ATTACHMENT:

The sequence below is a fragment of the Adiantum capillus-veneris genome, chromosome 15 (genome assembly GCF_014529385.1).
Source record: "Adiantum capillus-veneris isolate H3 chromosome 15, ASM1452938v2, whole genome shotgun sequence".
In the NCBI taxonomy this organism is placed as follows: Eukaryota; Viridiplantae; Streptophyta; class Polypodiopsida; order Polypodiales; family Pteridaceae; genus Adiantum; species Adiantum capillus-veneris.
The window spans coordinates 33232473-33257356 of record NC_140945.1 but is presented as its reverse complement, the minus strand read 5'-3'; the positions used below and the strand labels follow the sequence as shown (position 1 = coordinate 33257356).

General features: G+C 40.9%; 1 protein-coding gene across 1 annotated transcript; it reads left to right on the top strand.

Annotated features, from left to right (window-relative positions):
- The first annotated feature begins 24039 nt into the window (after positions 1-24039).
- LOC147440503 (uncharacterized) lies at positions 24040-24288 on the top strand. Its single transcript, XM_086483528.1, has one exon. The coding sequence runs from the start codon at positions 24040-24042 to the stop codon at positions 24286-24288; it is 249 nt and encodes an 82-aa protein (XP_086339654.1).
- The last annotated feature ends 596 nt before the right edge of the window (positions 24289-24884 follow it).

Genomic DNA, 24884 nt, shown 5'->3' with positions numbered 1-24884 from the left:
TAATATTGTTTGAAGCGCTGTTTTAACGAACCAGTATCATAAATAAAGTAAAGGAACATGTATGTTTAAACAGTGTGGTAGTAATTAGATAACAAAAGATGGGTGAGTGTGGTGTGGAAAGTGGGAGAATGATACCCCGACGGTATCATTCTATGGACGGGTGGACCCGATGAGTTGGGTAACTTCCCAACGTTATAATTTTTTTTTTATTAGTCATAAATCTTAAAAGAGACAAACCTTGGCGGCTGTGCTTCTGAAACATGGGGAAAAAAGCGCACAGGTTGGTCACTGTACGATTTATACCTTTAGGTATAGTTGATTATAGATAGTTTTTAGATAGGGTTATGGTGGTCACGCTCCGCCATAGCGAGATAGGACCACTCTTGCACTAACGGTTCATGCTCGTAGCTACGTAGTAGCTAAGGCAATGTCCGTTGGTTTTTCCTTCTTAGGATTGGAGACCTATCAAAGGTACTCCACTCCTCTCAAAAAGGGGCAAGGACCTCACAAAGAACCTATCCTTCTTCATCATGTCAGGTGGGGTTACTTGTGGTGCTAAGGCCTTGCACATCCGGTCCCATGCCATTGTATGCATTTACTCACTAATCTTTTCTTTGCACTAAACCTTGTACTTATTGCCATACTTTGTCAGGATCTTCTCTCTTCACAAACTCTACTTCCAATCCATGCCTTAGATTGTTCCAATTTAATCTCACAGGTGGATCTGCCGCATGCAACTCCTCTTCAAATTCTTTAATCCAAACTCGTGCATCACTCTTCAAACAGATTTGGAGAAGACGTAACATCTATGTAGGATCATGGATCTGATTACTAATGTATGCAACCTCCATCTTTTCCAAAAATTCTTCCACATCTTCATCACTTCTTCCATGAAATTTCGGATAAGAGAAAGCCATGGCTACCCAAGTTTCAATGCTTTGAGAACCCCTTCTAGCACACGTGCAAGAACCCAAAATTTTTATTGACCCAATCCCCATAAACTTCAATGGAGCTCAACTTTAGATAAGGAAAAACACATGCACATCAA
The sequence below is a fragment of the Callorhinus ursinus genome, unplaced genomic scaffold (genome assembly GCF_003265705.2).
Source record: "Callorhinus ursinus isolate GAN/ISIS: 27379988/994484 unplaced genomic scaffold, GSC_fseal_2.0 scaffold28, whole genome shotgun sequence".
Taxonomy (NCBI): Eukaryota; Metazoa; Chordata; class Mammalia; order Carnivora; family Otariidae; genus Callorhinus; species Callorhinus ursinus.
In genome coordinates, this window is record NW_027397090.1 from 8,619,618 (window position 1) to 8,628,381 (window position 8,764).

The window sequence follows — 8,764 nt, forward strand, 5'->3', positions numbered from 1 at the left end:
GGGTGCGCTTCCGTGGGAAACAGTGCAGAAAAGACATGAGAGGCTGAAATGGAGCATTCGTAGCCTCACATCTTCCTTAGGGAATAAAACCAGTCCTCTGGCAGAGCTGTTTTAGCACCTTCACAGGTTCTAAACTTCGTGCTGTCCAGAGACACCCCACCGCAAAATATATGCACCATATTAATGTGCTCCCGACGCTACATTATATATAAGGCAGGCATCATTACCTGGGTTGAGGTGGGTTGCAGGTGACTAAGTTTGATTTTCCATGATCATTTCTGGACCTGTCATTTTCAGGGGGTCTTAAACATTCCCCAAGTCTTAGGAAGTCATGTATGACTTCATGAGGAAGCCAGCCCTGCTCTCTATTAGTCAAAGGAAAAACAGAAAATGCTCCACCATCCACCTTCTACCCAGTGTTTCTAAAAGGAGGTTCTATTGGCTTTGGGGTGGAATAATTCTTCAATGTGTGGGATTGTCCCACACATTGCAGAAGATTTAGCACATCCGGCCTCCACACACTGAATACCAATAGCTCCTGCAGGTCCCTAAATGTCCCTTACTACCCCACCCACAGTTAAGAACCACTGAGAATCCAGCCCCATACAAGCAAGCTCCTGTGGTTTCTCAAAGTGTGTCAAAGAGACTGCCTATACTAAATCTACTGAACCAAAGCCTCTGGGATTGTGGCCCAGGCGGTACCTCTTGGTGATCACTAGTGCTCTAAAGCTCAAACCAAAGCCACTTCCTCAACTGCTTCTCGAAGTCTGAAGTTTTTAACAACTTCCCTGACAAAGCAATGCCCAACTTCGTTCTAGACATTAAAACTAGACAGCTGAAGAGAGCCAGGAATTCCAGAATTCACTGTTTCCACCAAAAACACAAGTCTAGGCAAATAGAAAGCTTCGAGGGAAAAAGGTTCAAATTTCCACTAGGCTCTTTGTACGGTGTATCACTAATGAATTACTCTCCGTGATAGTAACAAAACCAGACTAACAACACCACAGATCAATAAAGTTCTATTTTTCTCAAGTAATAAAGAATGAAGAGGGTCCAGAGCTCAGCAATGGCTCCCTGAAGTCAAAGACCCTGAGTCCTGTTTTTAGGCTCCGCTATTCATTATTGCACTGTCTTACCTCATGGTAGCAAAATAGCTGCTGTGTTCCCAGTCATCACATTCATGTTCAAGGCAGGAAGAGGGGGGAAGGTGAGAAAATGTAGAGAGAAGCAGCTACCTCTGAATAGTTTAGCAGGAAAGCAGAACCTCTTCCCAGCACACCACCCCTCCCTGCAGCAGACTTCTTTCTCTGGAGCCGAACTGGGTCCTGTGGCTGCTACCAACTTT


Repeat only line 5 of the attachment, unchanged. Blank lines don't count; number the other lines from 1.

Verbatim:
General features: G+C 40.9%; 1 protein-coding gene across 1 annotated transcript; it reads left to right on the top strand.